Aug 13, 2010
2 min read

The Sacred Number 8

According to research done by Val Brinkerhoff, the number 8 seems to be tied to the concepts of rebirth and purification, both in scripture and sacred architecture. Below are a few examples:

To the Israelites, the 8th was the day after the Sabbath and was the first day of a new week, indicating a completed cycle

On the 8th, the Israelites  sacrificed the firstlings of their flocks.

  • 8 souls were saved by the ark of Noah.
  • Israels solemn assemblies were on the 8th day.
  • The High Priest of the temple wore 8 different articles of clothing: 1 crown, 2 breastplate, 3 robe, 4 apron, 5 white undergarments, 6 belt, 7 turban, 8 pants.
  • Circumcision was done on the 8th day.
  • Christ was resurrected on the 8th day.
  • The shape of the New Jerusalem, as described in the Book of Revelation, is described as an 8-sided cube.
  • The 8th millennium will be the beginning of the new age of our eternity.
  • The resurrection of some will be in the 2nd resurrection in the 8th millennium before the final judgment.
  • The Brother of Jared built 8 barges.
  • Nephi and his family spent 8 years wandering in the wilderness.
  • Alma and his people traveled 8 days to escape King Noah and his army.
  • The Book of Mormon golden plates had 3 as well as 8 other witnesses and were 8 inches long.
  • The Interpreters or Urim and Thummim that Joseph Smith had were 8 inches long and the silver bow was bent into a figure 8 shape.
  • In LDS theology, a person must be a minimum of 8 years old to be baptized.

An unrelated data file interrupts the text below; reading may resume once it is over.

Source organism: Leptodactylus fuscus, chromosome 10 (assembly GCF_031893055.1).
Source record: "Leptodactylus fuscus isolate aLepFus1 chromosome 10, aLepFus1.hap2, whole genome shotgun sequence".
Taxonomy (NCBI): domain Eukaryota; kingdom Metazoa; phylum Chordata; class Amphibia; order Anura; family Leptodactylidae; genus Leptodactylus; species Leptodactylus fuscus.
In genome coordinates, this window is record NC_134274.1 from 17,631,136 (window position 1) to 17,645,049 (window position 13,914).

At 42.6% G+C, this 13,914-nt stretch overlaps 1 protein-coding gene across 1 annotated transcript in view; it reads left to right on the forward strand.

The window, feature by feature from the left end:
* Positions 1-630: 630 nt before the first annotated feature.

• Many LDS chapels feature 8 lights, 8 pillars (4 on each side of the entrances), octagon-shaped clocks, and other 8-sided architectural motifs.
  • LDS temples commonly feature 8-sided motifs.

Several of the sources above came from the book series “The Day Star: Reading Sacred Architecture” which I highly recommend.

One of the things I learned from the books listed above, was that each number can be tied to a particular shape (this may be covered in more depth in a future post); 3 is tied to a triangle, 4 a square, 6 a hexagon and so forth. The number 8 is tied to the shape of an octagon. We can see these physical shapes being used in scripture, but more dramatically used in the sacred architecture of LDS Temples.

So the next time you are at a temple, pay a little closer attention t0 the number 8, or the octagon and think about why it may have been placed there and what the Lord is trying to teach you by the symbols, or the “architectural representations of doctrinal themes” as Boyd K. Packer put it once.


Updated: August, 20, 2010